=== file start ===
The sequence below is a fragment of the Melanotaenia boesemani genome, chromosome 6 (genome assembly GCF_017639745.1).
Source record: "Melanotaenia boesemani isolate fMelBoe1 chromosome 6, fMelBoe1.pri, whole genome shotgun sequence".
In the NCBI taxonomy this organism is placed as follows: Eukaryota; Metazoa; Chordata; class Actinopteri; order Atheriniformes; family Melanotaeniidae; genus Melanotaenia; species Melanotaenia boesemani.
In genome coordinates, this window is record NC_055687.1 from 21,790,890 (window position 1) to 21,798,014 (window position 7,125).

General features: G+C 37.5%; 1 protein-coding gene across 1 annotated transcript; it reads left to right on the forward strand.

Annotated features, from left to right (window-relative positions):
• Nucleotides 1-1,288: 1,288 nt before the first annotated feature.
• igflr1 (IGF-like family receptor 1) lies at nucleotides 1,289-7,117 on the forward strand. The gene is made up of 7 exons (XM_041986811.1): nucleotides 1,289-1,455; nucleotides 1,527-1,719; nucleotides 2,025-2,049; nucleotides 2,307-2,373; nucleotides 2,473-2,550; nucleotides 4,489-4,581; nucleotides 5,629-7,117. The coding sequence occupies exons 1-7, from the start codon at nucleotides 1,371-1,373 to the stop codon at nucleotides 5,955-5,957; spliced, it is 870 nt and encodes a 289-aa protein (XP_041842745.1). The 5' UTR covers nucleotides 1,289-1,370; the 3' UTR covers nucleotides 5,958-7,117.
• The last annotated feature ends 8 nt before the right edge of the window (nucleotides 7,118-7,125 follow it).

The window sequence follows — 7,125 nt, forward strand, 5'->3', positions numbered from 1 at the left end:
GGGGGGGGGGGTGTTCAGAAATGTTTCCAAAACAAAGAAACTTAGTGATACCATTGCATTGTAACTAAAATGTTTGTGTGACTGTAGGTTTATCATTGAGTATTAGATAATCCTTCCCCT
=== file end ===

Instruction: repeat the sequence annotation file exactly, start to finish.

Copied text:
The sequence below is a fragment of the Melanotaenia boesemani genome, chromosome 6 (genome assembly GCF_017639745.1).
Source record: "Melanotaenia boesemani isolate fMelBoe1 chromosome 6, fMelBoe1.pri, whole genome shotgun sequence".
In the NCBI taxonomy this organism is placed as follows: Eukaryota; Metazoa; Chordata; class Actinopteri; order Atheriniformes; family Melanotaeniidae; genus Melanotaenia; species Melanotaenia boesemani.
In genome coordinates, this window is record NC_055687.1 from 21,790,890 (window position 1) to 21,798,014 (window position 7,125).

General features: G+C 37.5%; 1 protein-coding gene across 1 annotated transcript; it reads left to right on the forward strand.

Annotated features, from left to right (window-relative positions):
• Nucleotides 1-1,288: 1,288 nt before the first annotated feature.
• igflr1 (IGF-like family receptor 1) lies at nucleotides 1,289-7,117 on the forward strand. The gene is made up of 7 exons (XM_041986811.1): nucleotides 1,289-1,455; nucleotides 1,527-1,719; nucleotides 2,025-2,049; nucleotides 2,307-2,373; nucleotides 2,473-2,550; nucleotides 4,489-4,581; nucleotides 5,629-7,117. The coding sequence occupies exons 1-7, from the start codon at nucleotides 1,371-1,373 to the stop codon at nucleotides 5,955-5,957; spliced, it is 870 nt and encodes a 289-aa protein (XP_041842745.1). The 5' UTR covers nucleotides 1,289-1,370; the 3' UTR covers nucleotides 5,958-7,117.
• The last annotated feature ends 8 nt before the right edge of the window (nucleotides 7,118-7,125 follow it).

The window sequence follows — 7,125 nt, forward strand, 5'->3', positions numbered from 1 at the left end:
GGGGGGGGGGGTGTTCAGAAATGTTTCCAAAACAAAGAAACTTAGTGATACCATTGCATTGTAACTAAAATGTTTGTGTGACTGTAGGTTTATCATTGAGTATTAGATAATCCTTCCCCT